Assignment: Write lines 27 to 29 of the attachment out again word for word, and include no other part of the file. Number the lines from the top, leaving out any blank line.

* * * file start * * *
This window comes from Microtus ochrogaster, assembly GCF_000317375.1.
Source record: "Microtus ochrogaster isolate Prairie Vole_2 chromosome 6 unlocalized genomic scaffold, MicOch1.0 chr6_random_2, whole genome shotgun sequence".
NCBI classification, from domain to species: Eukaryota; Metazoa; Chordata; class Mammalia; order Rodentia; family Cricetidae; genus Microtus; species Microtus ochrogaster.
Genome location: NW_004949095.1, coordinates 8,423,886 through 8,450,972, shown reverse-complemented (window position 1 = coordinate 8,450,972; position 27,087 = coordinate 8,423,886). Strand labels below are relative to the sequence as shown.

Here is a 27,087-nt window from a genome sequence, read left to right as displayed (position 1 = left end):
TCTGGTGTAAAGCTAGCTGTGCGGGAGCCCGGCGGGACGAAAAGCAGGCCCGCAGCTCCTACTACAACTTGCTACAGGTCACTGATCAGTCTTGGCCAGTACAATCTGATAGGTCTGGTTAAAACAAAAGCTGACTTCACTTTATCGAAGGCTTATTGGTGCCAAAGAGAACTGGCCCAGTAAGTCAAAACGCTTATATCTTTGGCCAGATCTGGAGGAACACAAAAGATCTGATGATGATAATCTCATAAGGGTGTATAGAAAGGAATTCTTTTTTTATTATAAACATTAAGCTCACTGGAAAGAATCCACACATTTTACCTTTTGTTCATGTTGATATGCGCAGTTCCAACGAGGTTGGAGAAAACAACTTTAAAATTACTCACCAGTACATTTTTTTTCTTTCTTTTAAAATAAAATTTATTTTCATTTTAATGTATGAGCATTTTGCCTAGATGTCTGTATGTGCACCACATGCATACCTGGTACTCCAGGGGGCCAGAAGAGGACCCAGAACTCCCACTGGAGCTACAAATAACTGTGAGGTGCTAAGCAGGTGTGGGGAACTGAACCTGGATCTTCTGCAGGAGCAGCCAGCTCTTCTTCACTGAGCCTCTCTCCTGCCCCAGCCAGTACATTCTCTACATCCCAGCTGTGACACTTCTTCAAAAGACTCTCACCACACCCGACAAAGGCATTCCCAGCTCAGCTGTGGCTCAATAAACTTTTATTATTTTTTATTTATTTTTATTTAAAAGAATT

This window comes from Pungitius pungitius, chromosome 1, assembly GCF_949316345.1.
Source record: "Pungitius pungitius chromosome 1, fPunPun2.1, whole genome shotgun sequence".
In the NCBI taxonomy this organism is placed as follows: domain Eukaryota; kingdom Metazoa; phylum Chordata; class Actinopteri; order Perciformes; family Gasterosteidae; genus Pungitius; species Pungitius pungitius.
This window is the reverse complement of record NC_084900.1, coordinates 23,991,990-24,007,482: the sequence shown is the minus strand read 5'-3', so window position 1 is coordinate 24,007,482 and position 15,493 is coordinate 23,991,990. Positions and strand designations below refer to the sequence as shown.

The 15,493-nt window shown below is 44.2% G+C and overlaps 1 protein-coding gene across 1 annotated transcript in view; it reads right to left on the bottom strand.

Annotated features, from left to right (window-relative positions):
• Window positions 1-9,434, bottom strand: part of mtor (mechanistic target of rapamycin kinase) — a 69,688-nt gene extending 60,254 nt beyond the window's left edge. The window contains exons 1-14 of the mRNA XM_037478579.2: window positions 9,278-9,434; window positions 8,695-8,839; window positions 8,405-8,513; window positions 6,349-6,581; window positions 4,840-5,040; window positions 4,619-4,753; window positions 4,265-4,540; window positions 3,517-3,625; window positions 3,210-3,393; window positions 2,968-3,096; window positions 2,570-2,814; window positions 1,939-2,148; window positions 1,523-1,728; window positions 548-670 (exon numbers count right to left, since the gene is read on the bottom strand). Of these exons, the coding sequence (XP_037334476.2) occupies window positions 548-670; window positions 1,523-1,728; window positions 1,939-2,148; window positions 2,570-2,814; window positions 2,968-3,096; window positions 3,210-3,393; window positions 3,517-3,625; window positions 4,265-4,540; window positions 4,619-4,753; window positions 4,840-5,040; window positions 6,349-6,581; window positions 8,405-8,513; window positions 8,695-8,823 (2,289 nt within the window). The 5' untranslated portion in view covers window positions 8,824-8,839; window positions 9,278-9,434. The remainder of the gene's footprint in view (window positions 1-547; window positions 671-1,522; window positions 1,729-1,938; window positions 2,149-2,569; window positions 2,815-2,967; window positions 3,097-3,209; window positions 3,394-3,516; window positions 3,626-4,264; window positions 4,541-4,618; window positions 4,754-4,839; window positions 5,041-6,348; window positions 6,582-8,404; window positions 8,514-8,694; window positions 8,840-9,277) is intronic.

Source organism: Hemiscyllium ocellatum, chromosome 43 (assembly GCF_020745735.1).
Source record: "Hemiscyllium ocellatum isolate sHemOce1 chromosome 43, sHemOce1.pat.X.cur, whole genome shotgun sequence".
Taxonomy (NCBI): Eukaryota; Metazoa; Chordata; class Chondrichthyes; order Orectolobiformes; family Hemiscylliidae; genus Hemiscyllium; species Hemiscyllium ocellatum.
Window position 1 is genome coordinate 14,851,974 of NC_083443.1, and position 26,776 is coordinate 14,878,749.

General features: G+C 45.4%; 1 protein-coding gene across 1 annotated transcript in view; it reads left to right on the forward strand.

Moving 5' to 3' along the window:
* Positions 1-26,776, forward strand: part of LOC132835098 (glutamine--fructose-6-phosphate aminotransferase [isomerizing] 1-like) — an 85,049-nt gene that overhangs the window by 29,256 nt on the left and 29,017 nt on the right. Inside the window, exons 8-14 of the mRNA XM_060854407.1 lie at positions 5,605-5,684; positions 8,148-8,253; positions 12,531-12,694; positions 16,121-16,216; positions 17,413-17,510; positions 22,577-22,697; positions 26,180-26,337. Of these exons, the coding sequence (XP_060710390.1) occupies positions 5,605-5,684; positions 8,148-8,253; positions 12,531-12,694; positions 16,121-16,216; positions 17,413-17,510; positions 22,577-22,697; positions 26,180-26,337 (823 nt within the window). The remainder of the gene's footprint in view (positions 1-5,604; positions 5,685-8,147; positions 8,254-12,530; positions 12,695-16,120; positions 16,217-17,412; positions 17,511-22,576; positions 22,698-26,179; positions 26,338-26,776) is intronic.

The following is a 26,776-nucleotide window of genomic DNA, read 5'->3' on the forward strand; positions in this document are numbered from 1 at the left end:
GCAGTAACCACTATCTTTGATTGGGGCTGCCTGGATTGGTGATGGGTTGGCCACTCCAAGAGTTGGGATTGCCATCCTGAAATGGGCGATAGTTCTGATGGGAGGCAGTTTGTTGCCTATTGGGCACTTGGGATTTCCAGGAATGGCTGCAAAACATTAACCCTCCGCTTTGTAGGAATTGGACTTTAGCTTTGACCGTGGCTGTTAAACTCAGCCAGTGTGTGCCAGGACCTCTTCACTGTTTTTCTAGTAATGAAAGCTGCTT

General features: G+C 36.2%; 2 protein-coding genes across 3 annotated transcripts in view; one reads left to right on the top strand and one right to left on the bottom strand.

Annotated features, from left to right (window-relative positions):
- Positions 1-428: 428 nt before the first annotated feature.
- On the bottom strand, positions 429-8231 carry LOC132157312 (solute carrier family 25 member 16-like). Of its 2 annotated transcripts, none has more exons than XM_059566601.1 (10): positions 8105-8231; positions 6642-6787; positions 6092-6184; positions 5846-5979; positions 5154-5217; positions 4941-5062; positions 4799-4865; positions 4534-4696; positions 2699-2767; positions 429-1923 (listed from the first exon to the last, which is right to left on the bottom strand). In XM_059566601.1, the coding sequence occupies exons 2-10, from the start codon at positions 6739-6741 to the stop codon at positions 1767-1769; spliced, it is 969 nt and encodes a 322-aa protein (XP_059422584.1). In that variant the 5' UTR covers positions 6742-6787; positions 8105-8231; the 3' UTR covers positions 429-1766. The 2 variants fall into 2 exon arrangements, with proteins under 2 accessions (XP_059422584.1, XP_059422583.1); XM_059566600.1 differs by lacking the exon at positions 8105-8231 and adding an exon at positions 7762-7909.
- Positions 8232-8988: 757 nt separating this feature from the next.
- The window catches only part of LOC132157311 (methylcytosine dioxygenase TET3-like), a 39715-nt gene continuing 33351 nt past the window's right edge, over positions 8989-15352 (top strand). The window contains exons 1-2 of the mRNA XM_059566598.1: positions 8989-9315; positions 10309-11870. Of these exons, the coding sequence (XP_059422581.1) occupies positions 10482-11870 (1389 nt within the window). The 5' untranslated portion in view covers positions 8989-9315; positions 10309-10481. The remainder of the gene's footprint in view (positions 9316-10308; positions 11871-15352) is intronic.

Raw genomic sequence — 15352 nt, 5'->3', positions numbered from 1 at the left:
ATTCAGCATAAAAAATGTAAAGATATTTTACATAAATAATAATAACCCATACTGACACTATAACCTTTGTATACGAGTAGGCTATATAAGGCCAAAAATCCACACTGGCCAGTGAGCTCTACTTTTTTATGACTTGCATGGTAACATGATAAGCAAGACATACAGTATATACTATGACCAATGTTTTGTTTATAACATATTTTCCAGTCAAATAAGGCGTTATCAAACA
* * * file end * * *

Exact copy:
- Positions 8232-8988: 757 nt separating this feature from the next.
- The window catches only part of LOC132157311 (methylcytosine dioxygenase TET3-like), a 39715-nt gene continuing 33351 nt past the window's right edge, over positions 8989-15352 (top strand). The window contains exons 1-2 of the mRNA XM_059566598.1: positions 8989-9315; positions 10309-11870. Of these exons, the coding sequence (XP_059422581.1) occupies positions 10482-11870 (1389 nt within the window). The 5' untranslated portion in view covers positions 8989-9315; positions 10309-10481. The remainder of the gene's footprint in view (positions 9316-10308; positions 11871-15352) is intronic.

Raw genomic sequence — 15352 nt, 5'->3', positions numbered from 1 at the left: